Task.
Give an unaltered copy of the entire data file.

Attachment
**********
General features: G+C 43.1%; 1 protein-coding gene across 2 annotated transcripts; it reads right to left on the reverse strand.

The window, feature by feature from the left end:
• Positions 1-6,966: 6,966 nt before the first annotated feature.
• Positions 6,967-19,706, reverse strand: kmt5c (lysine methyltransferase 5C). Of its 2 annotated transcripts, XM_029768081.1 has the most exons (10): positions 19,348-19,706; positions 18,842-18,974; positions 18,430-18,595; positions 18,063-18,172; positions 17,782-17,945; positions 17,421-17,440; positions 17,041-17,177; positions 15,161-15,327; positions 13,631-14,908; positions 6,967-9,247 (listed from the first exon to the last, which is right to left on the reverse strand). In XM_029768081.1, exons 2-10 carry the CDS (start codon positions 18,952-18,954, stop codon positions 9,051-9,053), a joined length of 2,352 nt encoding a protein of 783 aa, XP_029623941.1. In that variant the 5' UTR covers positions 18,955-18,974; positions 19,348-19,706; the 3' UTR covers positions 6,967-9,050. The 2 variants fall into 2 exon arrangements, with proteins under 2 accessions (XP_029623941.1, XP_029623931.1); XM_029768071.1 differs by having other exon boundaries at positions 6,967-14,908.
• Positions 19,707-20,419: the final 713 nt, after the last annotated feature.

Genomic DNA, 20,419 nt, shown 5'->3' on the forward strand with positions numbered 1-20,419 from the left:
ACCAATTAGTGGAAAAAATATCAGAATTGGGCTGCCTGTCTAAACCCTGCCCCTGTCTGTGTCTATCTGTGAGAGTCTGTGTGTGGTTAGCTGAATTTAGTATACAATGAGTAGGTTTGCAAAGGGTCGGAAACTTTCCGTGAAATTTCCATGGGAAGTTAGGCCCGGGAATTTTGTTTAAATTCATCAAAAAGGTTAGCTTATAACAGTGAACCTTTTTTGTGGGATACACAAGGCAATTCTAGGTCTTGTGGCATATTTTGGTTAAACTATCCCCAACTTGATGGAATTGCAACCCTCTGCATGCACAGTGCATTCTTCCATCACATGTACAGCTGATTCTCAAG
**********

General features: G+C 43.1%; 1 protein-coding gene across 2 annotated transcripts; it reads right to left on the reverse strand.

The window, feature by feature from the left end:
• Positions 1-6,966: 6,966 nt before the first annotated feature.
• Positions 6,967-19,706, reverse strand: kmt5c (lysine methyltransferase 5C). Of its 2 annotated transcripts, XM_029768081.1 has the most exons (10): positions 19,348-19,706; positions 18,842-18,974; positions 18,430-18,595; positions 18,063-18,172; positions 17,782-17,945; positions 17,421-17,440; positions 17,041-17,177; positions 15,161-15,327; positions 13,631-14,908; positions 6,967-9,247 (listed from the first exon to the last, which is right to left on the reverse strand). In XM_029768081.1, exons 2-10 carry the CDS (start codon positions 18,952-18,954, stop codon positions 9,051-9,053), a joined length of 2,352 nt encoding a protein of 783 aa, XP_029623941.1. In that variant the 5' UTR covers positions 18,955-18,974; positions 19,348-19,706; the 3' UTR covers positions 6,967-9,050. The 2 variants fall into 2 exon arrangements, with proteins under 2 accessions (XP_029623941.1, XP_029623931.1); XM_029768071.1 differs by having other exon boundaries at positions 6,967-14,908.
• Positions 19,707-20,419: the final 713 nt, after the last annotated feature.

Genomic DNA, 20,419 nt, shown 5'->3' on the forward strand with positions numbered 1-20,419 from the left:
ACCAATTAGTGGAAAAAATATCAGAATTGGGCTGCCTGTCTAAACCCTGCCCCTGTCTGTGTCTATCTGTGAGAGTCTGTGTGTGGTTAGCTGAATTTAGTATACAATGAGTAGGTTTGCAAAGGGTCGGAAACTTTCCGTGAAATTTCCATGGGAAGTTAGGCCCGGGAATTTTGTTTAAATTCATCAAAAAGGTTAGCTTATAACAGTGAACCTTTTTTGTGGGATACACAAGGCAATTCTAGGTCTTGTGGCATATTTTGGTTAAACTATCCCCAACTTGATGGAATTGCAACCCTCTGCATGCACAGTGCATTCTTCCATCACATGTACAGCTGATTCTCAAG